Thayer v. Municipality of Anchorage

Annotate this Case

686 P.2d 721 (1984)

Edward J. THAYER, Appellant, v. MUNICIPALITY OF ANCHORAGE, Appellee.

No. 7846.

Court of Appeals of Alaska.

August 17, 1984.

*723 William F. Dewey, Birch, Horton, Bittner, Pestinger & Anderson, Anchorage, for appellant.

James A. Crary, Asst. Municipal Prosecutor, Allen M. Bailey, Municipal Prosecutor, Jerry Wertzbaugher, Municipal Atty., Anchorage, for appellee.


BRYNER, Chief Judge.

Following a jury trial, Edward Thayer was convicted of driving while intoxicated (DWI). AMC 9.28.020. Thayer appeals, challenging the admission of the breathalyzer test results at trial and the trial court's refusal to admit a transcript of expert witness testimony from a pretrial evidentiary hearing. We affirm.

On October 23, 1982, Thayer was arrested for DWI. A sample of Thayer's breath was tested on Smith & Wesson Breathalyzer model 900A, serial number 93208. The test results showed a blood-alcohol level of .21. In November of 1982, Thayer's attorney received information that Smith & Wesson, the manufacturer of breathalyzer instruments, had issued a customer advisory warning of the possibility that some breathalyzer instruments might be affected by radio frequency interference (RFI). The advisory recommended that each instrument be tested for RFI. Prior to trial, Thayer filed a request for discovery relating to the issue of RFI testing, and his case was consolidated with several other DWI cases for purposes of an evidentiary hearing.

Testimony at the evidentiary hearing focused on procedures that the Anchorage Police Department had used in testing for RFI. The municipality established that between October and December of 1982, in response to the Smith & Wesson RFI advisory, Anchorage Police Officer John Reed tested the municipality's breathalyzer instruments. However, Officer Reed apparently did not strictly adhere to the testing procedures recommended by Smith & Wesson. Accordingly, prior to trial, Thayer moved to suppress his breathalyzer test results, arguing that the municipality's RFI test was inadequate and untimely and therefore failed to meet foundational requirements for admission. District Court Judge Warren A. Tucker initially granted Thayer's motion, finding that no scientific evidence was presented to validate Officer *724 Reed's RFI testing procedures. The municipality subsequently filed a motion for reconsideration, and an additional evidentiary hearing was held on February 9, 1983.

At the February hearing, Dr. Richard Jensen, a radio frequency interference expert from Minnesota, testified generally about his experience with RFI and breathalyzers. Dr. Jensen further testified that he had tested the municipality's breathalyzers and that his tests indicated that RFI was not a problem with the instruments at their present location. Based on Jensen's testimony, Judge Tucker vacated his original suppression order. Thayer's breathalyzer result was admitted against him at his DWI trial.


On appeal, Thayer first challenges the trial court's denial of his motion to suppress. He contends that his breathalyzer result was inadmissible because the municipality did not meet the foundational requirements of AS 28.35.033(d). At the time of Thayer's arrest, AS 28.35.033(d)[1] provided:

To be considered valid under the provisions of this section the chemical analysis of the person's breath shall have been performed according to methods approved by the Department of Health and Social Services... . If it is established at trial that a chemical analysis of breath was performed according to approved methods by a person trained according to techniques, methods and standards of training approved by the Department of Health and Social Services, there is a presumption that the test results are valid and further foundation for introduction of the evidence is unnecessary.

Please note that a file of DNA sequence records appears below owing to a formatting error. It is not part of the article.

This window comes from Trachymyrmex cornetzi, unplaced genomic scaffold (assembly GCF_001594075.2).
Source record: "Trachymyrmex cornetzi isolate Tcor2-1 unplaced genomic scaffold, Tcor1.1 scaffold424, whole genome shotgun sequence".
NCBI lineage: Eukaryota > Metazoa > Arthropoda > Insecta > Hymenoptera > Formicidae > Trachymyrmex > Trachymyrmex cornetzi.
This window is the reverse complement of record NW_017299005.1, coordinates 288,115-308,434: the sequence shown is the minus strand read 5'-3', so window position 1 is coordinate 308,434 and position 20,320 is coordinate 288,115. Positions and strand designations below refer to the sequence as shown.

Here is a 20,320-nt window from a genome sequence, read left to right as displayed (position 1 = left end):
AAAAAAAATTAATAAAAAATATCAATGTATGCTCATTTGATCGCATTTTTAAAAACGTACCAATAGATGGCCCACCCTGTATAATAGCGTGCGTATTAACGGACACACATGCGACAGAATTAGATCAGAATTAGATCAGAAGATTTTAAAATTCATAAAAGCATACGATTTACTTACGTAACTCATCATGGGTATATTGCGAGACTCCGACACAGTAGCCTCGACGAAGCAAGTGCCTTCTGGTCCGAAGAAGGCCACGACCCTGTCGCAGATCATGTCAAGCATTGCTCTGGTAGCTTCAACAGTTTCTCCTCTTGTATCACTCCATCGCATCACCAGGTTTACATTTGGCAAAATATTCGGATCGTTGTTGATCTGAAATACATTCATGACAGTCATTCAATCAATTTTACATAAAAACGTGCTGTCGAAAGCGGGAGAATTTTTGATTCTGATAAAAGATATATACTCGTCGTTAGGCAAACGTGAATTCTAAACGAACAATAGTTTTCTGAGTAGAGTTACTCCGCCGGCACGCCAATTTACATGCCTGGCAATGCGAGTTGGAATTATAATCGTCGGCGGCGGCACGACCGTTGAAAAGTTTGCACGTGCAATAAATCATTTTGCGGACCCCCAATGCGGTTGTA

At the time of Thayer's arrest, 7 AAC 30.050(a) provided, in pertinent part:

CALIBRATION OF INSTRUMENTS (a) Each breathalyzer instrument shall be calibrated in accordance with the manufacturer's instructions at intervals not to exceed 60 days. (b) At the time of calibration the instructor performing the activity shall (1) enter the date and calibration information in the Breathalyzer log; (2) forward to the department a certificate containing the date of calibration, the serial number of the instrument and its location.

In September 1982, more than a month before Thayer's DWI arrest, Smith & Wesson issued the RFI advisory at issue in this case. The advisory states, in relevant part:

Since the inception of evidential breath-testing for alcohol, changes have taken place in communications equipment used by law enforcement agencies. Radio transmissions, especially within the last few years, have increased significantly in number, broadcast frequencies, and power levels, resulting in an increase in the potential for radio frequency interference ("RFI") in the normal operation of electronic equipment. This includes some breath-testing equipment. However, because the "window of susceptibility" to RFI during the test cycle of Breathalyzer instruments is narrow limited to a coincidence of specific frequencies and signal strengths during a restricted time interval it should not be assumed that past test results were necessarily distorted even in the presence of some radio frequency energy. Earlier this year Smith & Wesson issued a customer advisory outlining a potential problem with the Breathalyzer Model 1000's susceptibility to radio frequency interference. Preliminary tests conducted at that time on the Breathalyzer Models 900 and 900A did not indicate a problem. Continuing investigation now suggests this early series of breath-testing instruments may be affected in an unpredictable manner by various frequencies and power levels. Further, the extent of sensitivity to particular frequencies and *725 particular power levels will vary from instrument to instrument. Since test conditions were representative of some police environments, the possibility exists, although unlikely, for higher or lower than normal test results. Therefore each instrument should be tested on location in accordance with Test One and Test Two procedures outlined in this advisory. .... Once the radio frequency interference tests as outlined in Test One and Test Two have been completed, subsequent testing would not be required unless one of the following conditions occur: 1. A change in the department's radio operating frequencies or power output. 2. A change in the position, location, or type of base-station antenna. 3. Repair or calibration of the instrument. 4. A change in the operating location or general position of the instrument. 5. A change in the general background RFI environment of the instrument. [Emphasis added.]